103 terms

Dwight Russell - Final


Terms in this set (...)

Who was the most associated w/ the ancient Greek world view?
Who rejected the geocentric world view?
Who accurately determined the size of the Earth?
Who wrote the "Almagest" which was the standard astronomy book for 1400 years?
Geocentric model of the universe
- Earth = center of universe
-Everything orbits around earth
Heliocentric Model of the Universe
-Sun=center of universe... everything orbits around Sun
-Originally created by Aristarchus.
-Aristarchus thought Earth revolved around Sun b/c Sun is much bigger
***Solves the retrograde motion
Retrograde Motion
-When planet moves backwards against its normal motion
-Occurs when planes orbit Earth as Greeks thought
-Associated with heliocentric worldview (and retrograde motion)
-Did not add anything extra like the Greeks did
Tycho Brahe
-Last astronomer w/o telescope
-Provided Kepler with data needed for Kepler to develop his 3 laws of motion
J. Kepler
Created the 3 Laws of Planetary Motion
Kepler's First Law
-Orbit in relation to Sun = elliptical orbit
-Eccentricity = shape of the ellipse
-Focus = focus of the ellipse (where the Sun is)
Kepler's Second Law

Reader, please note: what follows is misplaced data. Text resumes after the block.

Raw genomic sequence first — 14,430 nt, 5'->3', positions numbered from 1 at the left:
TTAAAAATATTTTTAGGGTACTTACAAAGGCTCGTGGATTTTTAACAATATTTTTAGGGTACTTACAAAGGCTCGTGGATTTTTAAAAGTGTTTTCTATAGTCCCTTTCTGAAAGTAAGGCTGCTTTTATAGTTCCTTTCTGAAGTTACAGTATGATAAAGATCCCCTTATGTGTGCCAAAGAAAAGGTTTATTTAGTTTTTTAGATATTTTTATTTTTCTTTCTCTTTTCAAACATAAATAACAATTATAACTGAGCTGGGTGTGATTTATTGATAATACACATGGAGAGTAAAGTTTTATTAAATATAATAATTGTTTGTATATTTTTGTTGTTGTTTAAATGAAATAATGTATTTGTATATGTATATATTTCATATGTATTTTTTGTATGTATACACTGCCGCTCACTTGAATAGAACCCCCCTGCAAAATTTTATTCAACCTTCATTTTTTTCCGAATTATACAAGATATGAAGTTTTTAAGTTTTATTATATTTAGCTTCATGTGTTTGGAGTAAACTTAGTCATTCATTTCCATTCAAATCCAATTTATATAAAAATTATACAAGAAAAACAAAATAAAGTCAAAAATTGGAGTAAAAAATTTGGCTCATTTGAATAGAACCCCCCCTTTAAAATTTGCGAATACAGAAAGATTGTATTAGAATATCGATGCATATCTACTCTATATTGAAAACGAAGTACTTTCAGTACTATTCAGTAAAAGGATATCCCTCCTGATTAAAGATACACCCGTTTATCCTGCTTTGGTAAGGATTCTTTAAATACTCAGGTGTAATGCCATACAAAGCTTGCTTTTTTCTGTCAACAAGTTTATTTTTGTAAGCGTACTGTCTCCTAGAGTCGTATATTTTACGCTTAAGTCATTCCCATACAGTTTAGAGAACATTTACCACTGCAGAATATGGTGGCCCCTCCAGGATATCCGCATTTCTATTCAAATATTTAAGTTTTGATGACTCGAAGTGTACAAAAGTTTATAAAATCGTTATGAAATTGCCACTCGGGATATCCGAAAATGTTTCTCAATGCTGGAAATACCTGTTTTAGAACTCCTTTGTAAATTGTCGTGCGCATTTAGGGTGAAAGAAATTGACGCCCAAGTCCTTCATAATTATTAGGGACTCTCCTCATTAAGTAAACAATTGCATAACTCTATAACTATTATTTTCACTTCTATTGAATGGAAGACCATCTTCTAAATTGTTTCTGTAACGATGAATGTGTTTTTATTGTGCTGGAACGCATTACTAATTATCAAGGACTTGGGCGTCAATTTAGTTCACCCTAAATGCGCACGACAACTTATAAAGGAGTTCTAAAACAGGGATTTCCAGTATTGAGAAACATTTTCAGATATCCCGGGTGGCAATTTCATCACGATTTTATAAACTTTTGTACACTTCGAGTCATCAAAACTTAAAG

-"Law of equal areas" (movement on the orbit)
-Planets move faster the closer they are to the Sun
-A line drawn from the Sun to a planet sweeps out equal areas in equal times as the planet orbits the Sun
Kepler's Third Law
-"Harmonic Law"..... -> P^2=A^3

P=period of orbit
A=average distance from planet->Sun
-Challenged the conventional wisdom of the motion of objects & the nature of heavens w/ telescope
-Challenged geocentric model (Venus Phases, Jupiter Moons, Sunspots, mins on Moon)
Associated w/ Three Laws of Motion and Universal Law of Gravity
Newton's First Law
-Law of Inertia
-Objects at rest stay at rest, objects in motion stay in motion... until net force acts upon it
Newton's Second Law
-Motion is changed by forces
-Velocity (speed AND direction)

The rate at which the velocity of an object changes
Newton's Third Law